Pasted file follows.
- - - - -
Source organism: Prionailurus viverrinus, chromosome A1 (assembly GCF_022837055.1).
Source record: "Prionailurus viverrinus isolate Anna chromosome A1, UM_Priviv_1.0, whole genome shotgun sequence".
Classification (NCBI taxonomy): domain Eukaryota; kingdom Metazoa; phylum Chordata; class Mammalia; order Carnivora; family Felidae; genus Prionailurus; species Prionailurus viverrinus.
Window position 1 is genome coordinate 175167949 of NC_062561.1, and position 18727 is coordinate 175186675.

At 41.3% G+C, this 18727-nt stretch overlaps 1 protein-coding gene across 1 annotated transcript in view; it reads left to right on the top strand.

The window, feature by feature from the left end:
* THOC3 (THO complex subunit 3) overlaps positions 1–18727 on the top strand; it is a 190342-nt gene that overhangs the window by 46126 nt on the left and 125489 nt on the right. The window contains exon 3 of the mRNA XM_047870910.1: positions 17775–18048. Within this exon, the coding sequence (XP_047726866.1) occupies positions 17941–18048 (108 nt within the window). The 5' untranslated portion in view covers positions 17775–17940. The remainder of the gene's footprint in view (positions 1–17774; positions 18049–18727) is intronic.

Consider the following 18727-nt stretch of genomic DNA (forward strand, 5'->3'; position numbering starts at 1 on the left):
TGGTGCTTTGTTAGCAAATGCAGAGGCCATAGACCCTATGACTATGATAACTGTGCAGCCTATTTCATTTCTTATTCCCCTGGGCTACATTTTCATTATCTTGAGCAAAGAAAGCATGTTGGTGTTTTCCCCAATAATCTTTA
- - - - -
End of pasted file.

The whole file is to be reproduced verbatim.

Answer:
Source organism: Prionailurus viverrinus, chromosome A1 (assembly GCF_022837055.1).
Source record: "Prionailurus viverrinus isolate Anna chromosome A1, UM_Priviv_1.0, whole genome shotgun sequence".
Classification (NCBI taxonomy): domain Eukaryota; kingdom Metazoa; phylum Chordata; class Mammalia; order Carnivora; family Felidae; genus Prionailurus; species Prionailurus viverrinus.
Window position 1 is genome coordinate 175167949 of NC_062561.1, and position 18727 is coordinate 175186675.

At 41.3% G+C, this 18727-nt stretch overlaps 1 protein-coding gene across 1 annotated transcript in view; it reads left to right on the top strand.

The window, feature by feature from the left end:
* THOC3 (THO complex subunit 3) overlaps positions 1–18727 on the top strand; it is a 190342-nt gene that overhangs the window by 46126 nt on the left and 125489 nt on the right. The window contains exon 3 of the mRNA XM_047870910.1: positions 17775–18048. Within this exon, the coding sequence (XP_047726866.1) occupies positions 17941–18048 (108 nt within the window). The 5' untranslated portion in view covers positions 17775–17940. The remainder of the gene's footprint in view (positions 1–17774; positions 18049–18727) is intronic.

Consider the following 18727-nt stretch of genomic DNA (forward strand, 5'->3'; position numbering starts at 1 on the left):
TGGTGCTTTGTTAGCAAATGCAGAGGCCATAGACCCTATGACTATGATAACTGTGCAGCCTATTTCATTTCTTATTCCCCTGGGCTACATTTTCATTATCTTGAGCAAAGAAAGCATGTTGGTGTTTTCCCCAATAATCTTTA